4. Summarize the cause-and-effect relationships you have discovered.



Incan men building a fortress

Apply the Skill

Reread the two paragraphs under the heading The Decline of the Incan Empire on page 341. Use the steps in this skill to identify the causes and effects described in the passage. Make a cause-and-effect diagram or write a paragraph explaining the cause-and-effect relationships you find.

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Section 2

Cultures of Middle America

Prepare to Read

Objectives

In this section, you will

1. Learn about the Mayan culture of Middle America.

2. Find out about the powerful Aztec Empire.



Taking Notes

As you read this section, look for the characteristics of the Mayan and Aztec civilizations. Copy the web diagram below and record your findings for the Mayas. Then make a similar diagram for the Aztecs.



Target Reading Skill

Identify Supporting Details Sentences in a paragraph may give further details that support the main idea. These details may give examples, explanations, or reasons. In the first paragraph on page 345, this sentence states the main idea: "Thousands of years before the Aztecs built Tenochtitlan, other cultures thrived in Middle America." Note three details that support this main idea.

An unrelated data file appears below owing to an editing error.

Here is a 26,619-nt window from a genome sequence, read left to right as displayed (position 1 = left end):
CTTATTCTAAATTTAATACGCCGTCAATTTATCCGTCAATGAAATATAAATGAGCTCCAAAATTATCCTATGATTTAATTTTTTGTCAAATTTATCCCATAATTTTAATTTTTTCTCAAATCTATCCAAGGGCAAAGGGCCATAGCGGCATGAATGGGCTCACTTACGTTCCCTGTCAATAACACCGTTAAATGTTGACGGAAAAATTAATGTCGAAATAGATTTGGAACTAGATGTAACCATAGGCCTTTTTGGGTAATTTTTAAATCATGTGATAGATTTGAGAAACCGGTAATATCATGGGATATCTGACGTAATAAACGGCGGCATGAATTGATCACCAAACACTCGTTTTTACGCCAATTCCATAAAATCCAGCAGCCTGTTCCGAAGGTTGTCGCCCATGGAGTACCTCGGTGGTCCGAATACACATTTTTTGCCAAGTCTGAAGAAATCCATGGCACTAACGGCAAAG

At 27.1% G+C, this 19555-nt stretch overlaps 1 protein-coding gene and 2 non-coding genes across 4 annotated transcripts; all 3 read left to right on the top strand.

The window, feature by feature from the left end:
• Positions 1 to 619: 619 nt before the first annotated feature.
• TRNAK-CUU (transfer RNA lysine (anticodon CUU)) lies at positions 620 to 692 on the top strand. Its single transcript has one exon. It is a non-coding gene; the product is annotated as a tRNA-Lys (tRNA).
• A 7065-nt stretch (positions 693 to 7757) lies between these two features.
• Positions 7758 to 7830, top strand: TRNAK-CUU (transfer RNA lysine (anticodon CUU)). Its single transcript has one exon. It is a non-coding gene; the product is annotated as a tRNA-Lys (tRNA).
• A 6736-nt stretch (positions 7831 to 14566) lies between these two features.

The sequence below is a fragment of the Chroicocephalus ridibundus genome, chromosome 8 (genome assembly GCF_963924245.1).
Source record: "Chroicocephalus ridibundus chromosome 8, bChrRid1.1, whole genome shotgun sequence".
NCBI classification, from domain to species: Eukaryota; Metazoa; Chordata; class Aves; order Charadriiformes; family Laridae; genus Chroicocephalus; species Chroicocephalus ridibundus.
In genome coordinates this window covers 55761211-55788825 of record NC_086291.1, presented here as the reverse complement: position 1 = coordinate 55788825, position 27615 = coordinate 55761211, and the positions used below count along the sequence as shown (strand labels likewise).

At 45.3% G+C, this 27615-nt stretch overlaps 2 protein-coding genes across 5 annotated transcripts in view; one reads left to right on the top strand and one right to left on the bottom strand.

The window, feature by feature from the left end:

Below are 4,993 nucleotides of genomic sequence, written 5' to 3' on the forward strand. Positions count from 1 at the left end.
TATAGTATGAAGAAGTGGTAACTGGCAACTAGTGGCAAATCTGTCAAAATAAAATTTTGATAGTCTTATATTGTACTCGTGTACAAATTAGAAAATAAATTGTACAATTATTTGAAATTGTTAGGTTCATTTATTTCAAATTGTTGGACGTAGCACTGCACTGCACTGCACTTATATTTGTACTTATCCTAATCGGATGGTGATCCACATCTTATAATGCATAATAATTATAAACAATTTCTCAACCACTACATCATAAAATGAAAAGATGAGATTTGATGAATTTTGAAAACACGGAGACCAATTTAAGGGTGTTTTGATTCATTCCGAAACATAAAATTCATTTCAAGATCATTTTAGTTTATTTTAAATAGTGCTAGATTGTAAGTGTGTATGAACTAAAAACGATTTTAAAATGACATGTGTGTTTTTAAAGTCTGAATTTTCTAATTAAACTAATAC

Key Terms

Aztecs (AZ teks) n. a people who lived in the Valley of Mexico

Tenochtitl‡n (teh nawch tee TLAHN) n. capital city of the Aztecs

Mayas (MAH yuhz) n. a people who established a great civilization in Middle America

slash-and-burn agriculture (slash and burn AG rih kul chur) n. a farming technique in which trees are cut down and burned to clear and fertilize the land

maize (mayz) n. corn

hieroglyphics (hy ur oh GLIF iks) n. the signs and symbols that made up the Mayan writing system

This page dating from the 1500s illustrates the Aztec legend. A version of it forms part of the Mexican flag today.

In about 1325, the Aztecs (AZ teks), a people who lived in the Valley of Mexico, began looking for a place to build a new capital. According to legend, the Aztecs asked their god of war where they should build this capital. He replied, "Build at the place where you see an eagle perched on a cactus and holding a snake in its beak."

When the Aztecs found the sign their god had described, they were surprised. The cactus on which the eagle perched was growing on a swampy island in the center of Lake Texcoco. It was an unlikely setting for an important city. But they believed their god had given them this sign, and so this was the place where the Aztecs built Tenochtitl‡n (teh nawch tee TLAHN), their capital. It would become one of the largest and finest cities of its time.

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The Culture of the Mayas

Thousands of years before the Aztecs built Tenochtitlan, other cultures thrived in Middle America. One of these ancient peoples, called the Olmec (AHL mek), lived along the Gulf Coast from about 1200 B.C. until about 600 B.C. The Olmec are known for their pyramid-shaped temples and huge carved stone heads.